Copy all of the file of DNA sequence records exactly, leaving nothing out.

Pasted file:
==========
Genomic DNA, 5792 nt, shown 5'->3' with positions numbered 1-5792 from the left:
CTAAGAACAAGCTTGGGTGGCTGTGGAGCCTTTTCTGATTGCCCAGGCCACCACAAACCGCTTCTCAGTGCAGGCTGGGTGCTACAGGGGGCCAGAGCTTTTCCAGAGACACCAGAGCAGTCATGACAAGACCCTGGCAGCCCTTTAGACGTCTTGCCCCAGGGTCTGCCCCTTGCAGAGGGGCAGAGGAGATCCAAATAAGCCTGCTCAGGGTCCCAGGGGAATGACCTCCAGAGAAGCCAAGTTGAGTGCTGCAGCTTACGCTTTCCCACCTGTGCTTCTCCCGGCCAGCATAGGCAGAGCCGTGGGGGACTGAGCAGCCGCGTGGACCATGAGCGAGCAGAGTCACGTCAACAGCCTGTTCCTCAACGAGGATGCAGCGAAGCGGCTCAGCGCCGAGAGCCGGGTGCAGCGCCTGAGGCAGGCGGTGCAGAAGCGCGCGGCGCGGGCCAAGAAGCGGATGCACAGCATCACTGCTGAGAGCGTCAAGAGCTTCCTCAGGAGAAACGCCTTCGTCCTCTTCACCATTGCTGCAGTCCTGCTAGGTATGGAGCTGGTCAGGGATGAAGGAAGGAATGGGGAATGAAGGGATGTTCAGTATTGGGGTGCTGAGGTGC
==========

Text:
Genomic DNA, 5792 nt, shown 5'->3' with positions numbered 1-5792 from the left:
CTAAGAACAAGCTTGGGTGGCTGTGGAGCCTTTTCTGATTGCCCAGGCCACCACAAACCGCTTCTCAGTGCAGGCTGGGTGCTACAGGGGGCCAGAGCTTTTCCAGAGACACCAGAGCAGTCATGACAAGACCCTGGCAGCCCTTTAGACGTCTTGCCCCAGGGTCTGCCCCTTGCAGAGGGGCAGAGGAGATCCAAATAAGCCTGCTCAGGGTCCCAGGGGAATGACCTCCAGAGAAGCCAAGTTGAGTGCTGCAGCTTACGCTTTCCCACCTGTGCTTCTCCCGGCCAGCATAGGCAGAGCCGTGGGGGACTGAGCAGCCGCGTGGACCATGAGCGAGCAGAGTCACGTCAACAGCCTGTTCCTCAACGAGGATGCAGCGAAGCGGCTCAGCGCCGAGAGCCGGGTGCAGCGCCTGAGGCAGGCGGTGCAGAAGCGCGCGGCGCGGGCCAAGAAGCGGATGCACAGCATCACTGCTGAGAGCGTCAAGAGCTTCCTCAGGAGAAACGCCTTCGTCCTCTTCACCATTGCTGCAGTCCTGCTAGGTATGGAGCTGGTCAGGGATGAAGGAAGGAATGGGGAATGAAGGGATGTTCAGTATTGGGGTGCTGAGGTGC